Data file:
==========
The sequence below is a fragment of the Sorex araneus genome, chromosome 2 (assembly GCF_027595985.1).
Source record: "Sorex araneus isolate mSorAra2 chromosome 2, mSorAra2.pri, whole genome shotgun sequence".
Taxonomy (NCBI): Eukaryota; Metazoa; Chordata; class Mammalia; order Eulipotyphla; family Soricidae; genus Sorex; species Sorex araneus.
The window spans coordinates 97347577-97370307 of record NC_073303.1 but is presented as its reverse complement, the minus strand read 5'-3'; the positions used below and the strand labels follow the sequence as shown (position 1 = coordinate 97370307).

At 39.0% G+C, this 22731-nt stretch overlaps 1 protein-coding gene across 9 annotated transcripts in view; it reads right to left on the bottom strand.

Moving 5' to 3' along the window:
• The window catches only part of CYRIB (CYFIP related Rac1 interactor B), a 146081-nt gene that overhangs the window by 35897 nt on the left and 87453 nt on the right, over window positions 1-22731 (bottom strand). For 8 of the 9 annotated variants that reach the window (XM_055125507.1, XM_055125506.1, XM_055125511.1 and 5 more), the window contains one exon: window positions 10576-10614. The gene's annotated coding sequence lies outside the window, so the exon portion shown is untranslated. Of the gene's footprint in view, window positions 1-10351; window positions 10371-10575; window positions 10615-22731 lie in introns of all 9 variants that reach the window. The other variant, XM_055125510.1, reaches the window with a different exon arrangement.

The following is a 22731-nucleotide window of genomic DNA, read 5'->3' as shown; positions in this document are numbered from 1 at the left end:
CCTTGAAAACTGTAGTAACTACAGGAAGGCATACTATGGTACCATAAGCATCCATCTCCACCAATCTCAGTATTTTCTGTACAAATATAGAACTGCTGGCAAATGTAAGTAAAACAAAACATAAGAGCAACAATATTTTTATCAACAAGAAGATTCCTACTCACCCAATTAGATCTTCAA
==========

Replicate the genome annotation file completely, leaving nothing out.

The sequence below is a fragment of the Sorex araneus genome, chromosome 2 (assembly GCF_027595985.1).
Source record: "Sorex araneus isolate mSorAra2 chromosome 2, mSorAra2.pri, whole genome shotgun sequence".
Taxonomy (NCBI): Eukaryota; Metazoa; Chordata; class Mammalia; order Eulipotyphla; family Soricidae; genus Sorex; species Sorex araneus.
The window spans coordinates 97347577-97370307 of record NC_073303.1 but is presented as its reverse complement, the minus strand read 5'-3'; the positions used below and the strand labels follow the sequence as shown (position 1 = coordinate 97370307).

At 39.0% G+C, this 22731-nt stretch overlaps 1 protein-coding gene across 9 annotated transcripts in view; it reads right to left on the bottom strand.

Moving 5' to 3' along the window:
• The window catches only part of CYRIB (CYFIP related Rac1 interactor B), a 146081-nt gene that overhangs the window by 35897 nt on the left and 87453 nt on the right, over window positions 1-22731 (bottom strand). For 8 of the 9 annotated variants that reach the window (XM_055125507.1, XM_055125506.1, XM_055125511.1 and 5 more), the window contains one exon: window positions 10576-10614. The gene's annotated coding sequence lies outside the window, so the exon portion shown is untranslated. Of the gene's footprint in view, window positions 1-10351; window positions 10371-10575; window positions 10615-22731 lie in introns of all 9 variants that reach the window. The other variant, XM_055125510.1, reaches the window with a different exon arrangement.

The following is a 22731-nucleotide window of genomic DNA, read 5'->3' as shown; positions in this document are numbered from 1 at the left end:
CCTTGAAAACTGTAGTAACTACAGGAAGGCATACTATGGTACCATAAGCATCCATCTCCACCAATCTCAGTATTTTCTGTACAAATATAGAACTGCTGGCAAATGTAAGTAAAACAAAACATAAGAGCAACAATATTTTTATCAACAAGAAGATTCCTACTCACCCAATTAGATCTTCAA